It remains controversial as to whether mitral annular calcification (MAC) is an independent predictor of stroke. The aim of this study was to investigate whether there is an association between the presence of MAC and stroke or whether MAC is one of the predictive factors of carotid atheroma and therefore is a secondary risk for stroke. Fifty-six patients who had MAC demonstrated by echocardiography underwent carotid artery duplex sonography and computed brain tomography with various causes were enrolled in the study. They were compared with 58 control patients without MAC. MAC was defined as a dense, localized, highly reflective area larger than 5 mm at the junction of the atrioventricular groove and posterior mitral valve leaflet. Carotid artery stenosis was defined as lumen diameter narrowing exceeding 60%. Cerebral ischemia was detected by spiral tomography and was classified as infarction and lacunae. A significant association was found between the presence of MAC and carotid atheroma (P = 0.011), MAC and hyperechogen plaque (P = 0.034), and MAC and stenosis (P = 0.008). There was an association between the presence of carotid atheroma and cerebral infarction (P = 0.007). Logistic regression analysis revealed hypertension and diabetes mellitus were independent risk factors (P = 0.030, P = 0.034, respectively) for developing carotid atheroma. MAC was an independent factor for carotid stenosis (P = 0.029). MAC may not be a significant causative factor for stroke, but may be a secondary risk factor. A significant association between the presence of MAC and carotid artery atherosclerotic disease may explain the high prevalence of stroke in patients with MAC.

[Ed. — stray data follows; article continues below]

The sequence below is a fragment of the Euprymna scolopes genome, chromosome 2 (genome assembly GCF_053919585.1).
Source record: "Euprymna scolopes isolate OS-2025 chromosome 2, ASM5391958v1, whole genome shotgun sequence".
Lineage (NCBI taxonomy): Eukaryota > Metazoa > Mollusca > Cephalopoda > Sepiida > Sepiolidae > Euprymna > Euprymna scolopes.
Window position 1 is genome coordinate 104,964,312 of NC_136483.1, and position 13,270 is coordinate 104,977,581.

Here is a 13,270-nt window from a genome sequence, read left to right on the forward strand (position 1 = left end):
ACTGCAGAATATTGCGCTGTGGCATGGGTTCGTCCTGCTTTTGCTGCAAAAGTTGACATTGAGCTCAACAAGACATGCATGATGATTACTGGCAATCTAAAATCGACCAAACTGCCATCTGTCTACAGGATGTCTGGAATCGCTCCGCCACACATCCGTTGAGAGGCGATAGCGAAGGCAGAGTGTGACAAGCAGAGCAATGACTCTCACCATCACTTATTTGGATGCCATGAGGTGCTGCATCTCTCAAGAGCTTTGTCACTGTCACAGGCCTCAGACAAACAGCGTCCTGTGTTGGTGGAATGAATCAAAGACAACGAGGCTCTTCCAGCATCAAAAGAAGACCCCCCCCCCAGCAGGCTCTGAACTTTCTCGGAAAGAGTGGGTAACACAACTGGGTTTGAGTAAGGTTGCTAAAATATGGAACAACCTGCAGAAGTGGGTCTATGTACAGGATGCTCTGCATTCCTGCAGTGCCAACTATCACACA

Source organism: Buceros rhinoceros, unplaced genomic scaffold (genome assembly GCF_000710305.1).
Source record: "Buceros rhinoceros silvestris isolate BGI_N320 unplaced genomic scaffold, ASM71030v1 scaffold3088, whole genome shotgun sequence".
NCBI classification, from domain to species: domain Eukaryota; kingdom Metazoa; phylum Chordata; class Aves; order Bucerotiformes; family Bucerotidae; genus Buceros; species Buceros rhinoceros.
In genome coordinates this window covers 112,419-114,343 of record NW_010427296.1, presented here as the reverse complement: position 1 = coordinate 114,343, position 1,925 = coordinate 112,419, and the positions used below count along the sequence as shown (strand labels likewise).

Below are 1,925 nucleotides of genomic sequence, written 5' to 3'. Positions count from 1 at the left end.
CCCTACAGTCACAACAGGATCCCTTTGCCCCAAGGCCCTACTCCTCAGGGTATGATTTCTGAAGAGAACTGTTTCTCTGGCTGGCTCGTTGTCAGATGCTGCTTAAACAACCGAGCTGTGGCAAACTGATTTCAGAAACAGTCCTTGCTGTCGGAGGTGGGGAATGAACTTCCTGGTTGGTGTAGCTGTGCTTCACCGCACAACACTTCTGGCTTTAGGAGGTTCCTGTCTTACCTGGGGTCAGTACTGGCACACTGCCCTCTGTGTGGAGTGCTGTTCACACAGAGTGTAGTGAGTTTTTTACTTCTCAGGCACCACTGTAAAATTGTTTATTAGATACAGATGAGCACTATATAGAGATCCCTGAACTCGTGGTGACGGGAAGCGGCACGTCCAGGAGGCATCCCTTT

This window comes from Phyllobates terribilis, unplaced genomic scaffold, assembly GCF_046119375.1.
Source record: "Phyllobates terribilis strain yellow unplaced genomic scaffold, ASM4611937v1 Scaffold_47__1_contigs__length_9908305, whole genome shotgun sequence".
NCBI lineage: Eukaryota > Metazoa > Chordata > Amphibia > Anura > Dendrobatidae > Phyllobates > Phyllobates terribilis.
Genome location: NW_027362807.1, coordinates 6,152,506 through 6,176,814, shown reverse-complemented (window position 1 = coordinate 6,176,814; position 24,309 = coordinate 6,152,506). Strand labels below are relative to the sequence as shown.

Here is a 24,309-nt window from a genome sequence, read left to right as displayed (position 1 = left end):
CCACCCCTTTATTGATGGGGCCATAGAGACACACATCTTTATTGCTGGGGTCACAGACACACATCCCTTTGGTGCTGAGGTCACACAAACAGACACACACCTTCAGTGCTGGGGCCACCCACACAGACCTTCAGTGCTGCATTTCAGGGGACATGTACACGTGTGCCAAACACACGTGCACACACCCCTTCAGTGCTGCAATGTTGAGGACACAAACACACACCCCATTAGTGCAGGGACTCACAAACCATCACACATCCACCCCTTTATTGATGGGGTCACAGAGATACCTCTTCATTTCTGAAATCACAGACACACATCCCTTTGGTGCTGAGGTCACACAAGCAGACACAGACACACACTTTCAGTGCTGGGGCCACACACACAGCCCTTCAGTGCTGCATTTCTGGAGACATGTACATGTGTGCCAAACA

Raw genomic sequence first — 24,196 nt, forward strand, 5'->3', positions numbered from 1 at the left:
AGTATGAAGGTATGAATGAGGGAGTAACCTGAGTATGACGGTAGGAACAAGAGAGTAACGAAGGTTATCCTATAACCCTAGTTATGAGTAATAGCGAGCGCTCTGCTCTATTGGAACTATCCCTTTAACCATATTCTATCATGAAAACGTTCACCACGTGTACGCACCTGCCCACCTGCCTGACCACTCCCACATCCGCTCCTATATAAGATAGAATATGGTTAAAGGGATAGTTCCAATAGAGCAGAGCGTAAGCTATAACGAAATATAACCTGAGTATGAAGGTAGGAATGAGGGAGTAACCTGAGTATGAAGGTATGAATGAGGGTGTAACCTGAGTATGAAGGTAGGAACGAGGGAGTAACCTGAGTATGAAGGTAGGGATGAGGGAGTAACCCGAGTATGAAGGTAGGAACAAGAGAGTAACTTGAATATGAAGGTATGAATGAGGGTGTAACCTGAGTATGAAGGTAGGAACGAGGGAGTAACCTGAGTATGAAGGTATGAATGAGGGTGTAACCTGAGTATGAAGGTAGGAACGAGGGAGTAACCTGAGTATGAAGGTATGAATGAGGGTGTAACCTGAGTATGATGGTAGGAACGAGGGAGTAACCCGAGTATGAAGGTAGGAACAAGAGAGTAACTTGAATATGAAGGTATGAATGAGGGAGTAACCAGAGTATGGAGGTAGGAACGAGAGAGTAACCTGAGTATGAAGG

Connexin 43 (Cx43), a primary component of gap junctions, contributes to intercellular electrochemical communication. Cx43 undergoes dephosphorylation in early ischemia. We examined whether Cx43 is degraded in association with dephosphorylation during early myocardial ischemia and whether ischemic preconditioning (IP) affects the degradation after rat coronary artery occlusion. Male Sprague-Dawley rats underwent coronary artery occlusion for 1, 2, or 3 hours, or for 1 hour following treatment either with a calcineurin inhibitor (cyclosporine A), proteasome inhibitor (PSI), or lysosomal inhibitor (E64c), or following IP alone or after protein kinase C (PKC) inhibitor (chelerythrine) pretreatment. The IP was afforded by three cycles of 3 minute ischemia and 5 minute reperfusion. A large portion of the phosphorylated Cx43 (pCx43) in the membrane fraction was dephosphorylated, while a small portion was degraded at 1 hour of ischemia. The effects of the inhibitors were dephosphorylation and degradation by calcineurin and proteasome/lysosome, respectively. IP suppressed the decrease in pCx43 and increase in dCx43, while only the former was inhibited by the PKC inhibitor chelerythrine. The Cx43 mRNA level was reduced at 3 hours, but not at 1 hour of ischemia, irrespective of IP. We believe that Cx43 is dephosphorylated and degraded in early ischemia, whereas Cx43 transcription was suppressed at a later phase of ischemia.